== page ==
Thurston photos now available from Nabb Center

Walter C. Thurston was a photographer and portrait shop owner in Downtown Salisbury.

The photograph collection of Walter C. Thurston, arguably Thurston’s greatest gift to Salisbury, has a secure home and now an online presence.

That home is the Edward H. Nabb Research Center for Delmarva History and Culture at Salisbury University. The collection of over 3,500 images arrived at the center in 2016, donated by Thurston’s granddaughter, Pam Pickel. And now that collection is accessible to all through the Nabb Center’s website.

Thurston worked over 30 years for the U.S. Postal Service, but it was his later career and business as a photographer for which he is best remembered. He died in 1980 at the age of 72, yet he is still remembered for his Thurston’s Studio and Camera Shop, long a fixture on Main Street at the corner of Division Street.

After inheriting her grandfather’s photographs, Pam arranged for the care and storage of the photographs at Lenscraft in Salisbury. Finally, in 2016, she donated them to the Nabb Center, a fitting archive to showcase an expansive array of photographs of Salisbury and other areas of the Eastern Shore.

For months, the center has busied itself with the arduous work of scanning the extensive collection and putting them online.

As Pam saw that the collection was being made available online, she said to the Nabb Center, “I am so happy to see you sharing images from this collection. My grandfather would be so pleased that he has left something that can be enjoyed for a long time by everyone.”

Thurston’s collection has found a home.

The collection includes photographs taken by Thurston, as well as reproductions of older and printed images. Many of the images have identifiers but most do not. The Nabb Center welcomes comments to help identify the images.

Referred to as Walt or “Uncle Walt,” Thurston focused his camera on the ever-changing scene of Salisbury, as noted in 1980 by Mel Toadvine, Managing Editor of The Daily Times. “We’ll remember Salisbury as she grew over the years mainly through Walt’s pictures.” Thurston liked to photograph buildings and places undergoing change. The images include buildings under construction or others which no longer exist. Many of his photographs were taken from the air, documenting the changing landscape. Thurston jokingly referred to himself as the “flying photographer,” snapping aerial photos while his friend John Sturgis piloted the plane.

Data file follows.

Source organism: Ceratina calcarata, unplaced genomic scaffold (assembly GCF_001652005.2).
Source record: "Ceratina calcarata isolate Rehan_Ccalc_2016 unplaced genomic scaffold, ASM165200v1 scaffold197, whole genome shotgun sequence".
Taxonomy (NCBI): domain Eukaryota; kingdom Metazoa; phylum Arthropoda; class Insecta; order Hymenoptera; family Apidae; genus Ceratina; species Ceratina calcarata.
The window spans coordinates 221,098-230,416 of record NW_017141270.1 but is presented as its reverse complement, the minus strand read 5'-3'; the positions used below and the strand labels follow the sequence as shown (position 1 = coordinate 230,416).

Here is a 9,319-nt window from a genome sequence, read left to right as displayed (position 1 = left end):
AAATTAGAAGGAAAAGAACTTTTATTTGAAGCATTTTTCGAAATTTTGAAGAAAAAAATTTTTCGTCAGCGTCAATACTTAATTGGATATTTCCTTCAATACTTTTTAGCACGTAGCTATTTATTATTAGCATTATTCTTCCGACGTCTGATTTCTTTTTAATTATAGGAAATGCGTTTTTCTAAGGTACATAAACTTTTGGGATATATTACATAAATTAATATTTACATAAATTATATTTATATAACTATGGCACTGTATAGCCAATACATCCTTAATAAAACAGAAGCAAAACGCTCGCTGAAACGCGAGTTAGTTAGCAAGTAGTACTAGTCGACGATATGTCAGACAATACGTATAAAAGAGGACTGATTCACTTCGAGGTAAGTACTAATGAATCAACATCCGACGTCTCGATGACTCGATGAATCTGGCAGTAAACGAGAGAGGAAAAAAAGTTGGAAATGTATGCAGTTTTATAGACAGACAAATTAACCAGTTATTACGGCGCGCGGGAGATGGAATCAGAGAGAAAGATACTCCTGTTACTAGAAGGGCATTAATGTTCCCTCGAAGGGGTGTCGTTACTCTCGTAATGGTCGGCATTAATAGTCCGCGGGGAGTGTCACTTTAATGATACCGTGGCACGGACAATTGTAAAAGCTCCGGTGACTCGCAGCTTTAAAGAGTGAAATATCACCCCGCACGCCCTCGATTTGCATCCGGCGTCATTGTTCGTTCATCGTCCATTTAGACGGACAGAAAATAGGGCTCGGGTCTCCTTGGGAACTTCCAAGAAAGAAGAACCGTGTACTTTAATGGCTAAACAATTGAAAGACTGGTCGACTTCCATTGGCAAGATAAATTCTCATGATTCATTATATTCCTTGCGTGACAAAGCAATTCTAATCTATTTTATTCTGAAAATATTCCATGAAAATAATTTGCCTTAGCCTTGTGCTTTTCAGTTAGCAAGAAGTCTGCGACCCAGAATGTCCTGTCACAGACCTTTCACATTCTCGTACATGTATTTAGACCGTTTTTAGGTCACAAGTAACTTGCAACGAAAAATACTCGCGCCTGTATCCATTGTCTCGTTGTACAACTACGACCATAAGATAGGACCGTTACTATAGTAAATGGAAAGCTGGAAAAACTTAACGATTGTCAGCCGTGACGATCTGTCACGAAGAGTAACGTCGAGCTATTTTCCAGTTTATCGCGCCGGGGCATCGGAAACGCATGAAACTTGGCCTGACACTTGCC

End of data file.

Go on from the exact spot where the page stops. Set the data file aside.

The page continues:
Thurston was remembered for his outspoken opinions to the revitalization of downtown of the mid-1900s which he witnessed happening. Wrote Toadvine, “He wasn’t for it. He thought there were other ways to save Main Street.” So, one might imagine how he would feel at seeing today’s changes along downtown’s Main Street.

In addition to documenting the changing face of the area, Walter was also known for his photographic portraits.

A collage of Thurston Collection photographs on exhibit at the Nabb Center.

Walter had a particular fascination for photographing and composing portraits of local resident Howard Birckhead and his dog, “Lucky.” He invited the two constant companions into the studio several times for posed portraits. Birckhead, a longtime hospital employee and known for his voracious hobby of reading, died in 1983 at the age of 91.

Following Thurston’s death, the Walter C. Thurston Memorial Scholarship was established by the Salisbury Exchange Club at Salisbury University, then Salisbury State, in memory of Thurston, for students continuing study and work in photography and visual arts.

Thurston was the son of Walter C. and Anna Burke Thurston. His father, usually referred to as W.C. Thurston, was widely known for his poems and writings about the people of Salisbury and other areas of the Eastern Shore. W.C., who died in 1944, had visited Salisbury 30 years earlier and decided to stay, open a bookstore, and continue writing. He had been described as Salisbury’s unofficial poet laureate for his works throughout that time period.

W.C. Thurston is shown in a wonderful photo of the interior of the Mayflower Grill, owned by the Sarbanes family. W.C. is shown seated at the counter.

The Thurstons have chronicled the people and history of Salisbury and its environs, first through W.C.’s writings and then through Thurston’s photography. Walt’s collection serves as a kind of community scrapbook shared through the generosity of the Thurston family.

Linda Duyer lives in Salisbury. Contact her at

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